To begin ...

As the twentieth century fades out
the nineteenth begins
it is as if nothing happened
though those who lived it thought
that everything was happening
enough to name a world for & a time
to hold it in your hand
unlimited.......the last delusion
like the perfect mask of death

Saturday, January 23, 2016

From Technicians of the Sacred (expanded): Six Poems of Desperation by Worker Poet Xu Lizhi

[Originally published in China Labour Bulletin January 6, 2016]

I Swallowed an Iron Moon

I swallowed an iron moon
they called it a screw

I swallowed industrial wastewater and unemployment forms
bent over machines, our youth died young

I swallowed labor, I swallowed poverty
swallowed pedestrian bridges, swallowed this rusted-out life

I can’t swallow any more
everything I’ve swallowed roils up in my throat

I spread across my country
a poem of shame

I Know a Day Will Come

I know a day will come
when those I know and don’t know
will enter my room
to collect my remains
and wash away the darkened blood stains I’ve shed across 
    the floor
rearrange the upturned table and chairs
toss out the moldering garbage
take in the clothing from the balcony
someone will help me write the poem I didn’t have time 
    to finish
someone will help me read the book I didn’t have time 
    to finish
someone will help me light the candle I didn’t have 
    time to light
last will be the curtains that haven’t been opened for 
someone will help me open them, and let the sunlight 
    in for a while
they will be closed again, and nailed there deathly 
the whole process will be orderly and solemn
when everything is tidy
they will all line up to leave
and help me quietly shut the door  

Waiting in Line

The packed crowds in this city
crawl up and down the streets
crawl up and down the pedestrian bridges, into 
    the subway
crawl up and down this earth
one lap around is one life
this fire-driven fire-singed species
busy from birth to death
only at the moment of death do they not cut in 
they lower their heads, follow in order
and burrow back into their mothers’ wombs

Single-Dish Menu: Twice-Cooked Meat

Garlic scape twice-cooked meat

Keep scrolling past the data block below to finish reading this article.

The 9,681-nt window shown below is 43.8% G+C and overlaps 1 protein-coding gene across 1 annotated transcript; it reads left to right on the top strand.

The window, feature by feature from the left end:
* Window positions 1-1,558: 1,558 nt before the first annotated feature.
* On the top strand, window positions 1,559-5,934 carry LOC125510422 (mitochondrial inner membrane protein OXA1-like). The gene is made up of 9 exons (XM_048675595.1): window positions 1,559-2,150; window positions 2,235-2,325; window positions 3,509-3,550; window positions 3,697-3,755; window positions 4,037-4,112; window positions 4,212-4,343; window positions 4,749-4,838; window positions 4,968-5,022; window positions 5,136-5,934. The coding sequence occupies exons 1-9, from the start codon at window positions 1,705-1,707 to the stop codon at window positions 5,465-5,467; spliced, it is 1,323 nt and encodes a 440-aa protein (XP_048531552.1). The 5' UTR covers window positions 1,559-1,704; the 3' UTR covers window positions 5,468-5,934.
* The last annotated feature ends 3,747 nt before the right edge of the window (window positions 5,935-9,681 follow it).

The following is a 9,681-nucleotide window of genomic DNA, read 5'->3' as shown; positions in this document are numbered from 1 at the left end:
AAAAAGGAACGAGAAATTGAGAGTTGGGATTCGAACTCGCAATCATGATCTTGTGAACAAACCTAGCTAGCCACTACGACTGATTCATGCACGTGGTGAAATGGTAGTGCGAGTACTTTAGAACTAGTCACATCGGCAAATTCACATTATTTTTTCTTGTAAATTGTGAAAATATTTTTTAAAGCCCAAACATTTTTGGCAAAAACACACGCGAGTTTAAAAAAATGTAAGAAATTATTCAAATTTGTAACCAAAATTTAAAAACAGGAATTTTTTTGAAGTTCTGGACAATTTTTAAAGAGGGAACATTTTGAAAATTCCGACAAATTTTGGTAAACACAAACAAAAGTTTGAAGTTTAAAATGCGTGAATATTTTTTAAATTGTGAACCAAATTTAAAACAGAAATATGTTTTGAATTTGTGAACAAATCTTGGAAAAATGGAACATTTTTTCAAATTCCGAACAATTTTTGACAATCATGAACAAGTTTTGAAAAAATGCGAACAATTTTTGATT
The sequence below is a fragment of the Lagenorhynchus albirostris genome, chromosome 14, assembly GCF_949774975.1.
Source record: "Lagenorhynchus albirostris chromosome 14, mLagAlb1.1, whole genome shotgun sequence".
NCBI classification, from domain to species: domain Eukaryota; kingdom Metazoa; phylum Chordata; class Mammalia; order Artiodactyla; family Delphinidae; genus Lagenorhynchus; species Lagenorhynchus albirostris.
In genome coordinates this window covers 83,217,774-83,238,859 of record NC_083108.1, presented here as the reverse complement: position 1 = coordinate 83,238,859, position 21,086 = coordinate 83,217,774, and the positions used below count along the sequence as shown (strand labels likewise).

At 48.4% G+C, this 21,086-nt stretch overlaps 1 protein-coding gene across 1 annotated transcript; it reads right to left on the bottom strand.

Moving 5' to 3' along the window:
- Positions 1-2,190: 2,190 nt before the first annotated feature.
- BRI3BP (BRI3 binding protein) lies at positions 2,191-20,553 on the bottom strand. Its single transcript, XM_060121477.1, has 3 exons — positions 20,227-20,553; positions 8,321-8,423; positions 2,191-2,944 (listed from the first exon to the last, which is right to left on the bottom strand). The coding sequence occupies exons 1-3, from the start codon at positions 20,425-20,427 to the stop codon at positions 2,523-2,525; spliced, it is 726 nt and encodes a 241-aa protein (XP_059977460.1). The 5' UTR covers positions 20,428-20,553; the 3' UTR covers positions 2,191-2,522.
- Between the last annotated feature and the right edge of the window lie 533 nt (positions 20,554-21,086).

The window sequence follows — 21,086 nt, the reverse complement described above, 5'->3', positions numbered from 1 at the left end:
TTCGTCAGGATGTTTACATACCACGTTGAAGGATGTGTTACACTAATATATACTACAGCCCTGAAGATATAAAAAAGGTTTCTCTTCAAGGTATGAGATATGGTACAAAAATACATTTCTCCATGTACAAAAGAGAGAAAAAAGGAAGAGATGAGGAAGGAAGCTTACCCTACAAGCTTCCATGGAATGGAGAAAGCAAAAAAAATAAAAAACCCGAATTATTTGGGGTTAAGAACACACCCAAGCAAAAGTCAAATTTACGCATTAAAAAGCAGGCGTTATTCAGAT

Bitter melon twice-cooked meat
Green pepper twice-cooked meat
Dried tofu twice-cooked meat
Potato twice-cooked meat
Cabbage twice-cooked meat
Bamboo shoot twice-cooked meat
Lotus root twice-cooked meat
Onion twice-cooked meat
Smoked tofu twice-cooked meat
Celtuce twice-cooked meat
Celery twice-cooked meat
Carrot twice-cooked meat
Beansprout twice-cooked meat
Green bean twice-cooked meat
Pickled bean twice-cooked meat
Xu Lizhi twice-cooked meat

Obituary for a Peanut

Merchandise Name:  Peanut Butter
Ingredients: Peanuts, Maltose, Sugar, 
    Vegetable Oil, Salt, Food Additives 
    (Potassium sorbate)
Product Number: QB/T1733.4
Consumption Method: Ready to consume after 
    opening the package
Storage Method: Before opening keep in a 
    dry place away from sunlight, after opening 
    please refrigerate
Producer: Shantou City Bear-Note Foodstuff 
    Company, LLC
Factory Site: Factory Building B2, Far East 
    Industrial Park, Brooktown North Village
    Dragon Lake, Shantou City
Telephone: 0754-86203278    85769568
Fax: 0754-86203060
Consume Within: 18 Months          
Place of Production: Shantou, Guangdong 
Production Date: 8.10.2013

My Friend Fa

You’re always holding your lower back with your 
just a young guy
but to the other workers, you look
like a pregnant woman in her tenth month
now that you’ve tasted the migrant worker life
when you talk of the past, you always smile
but the smile doesn’t cover over hardship and misery
seven years ago you came alone
to this part of Shenzhen
high-spirited, full of faith
and what met you was ice,
black nights, temporary residence permits, temporary 
after false starts you came here to the world’s largest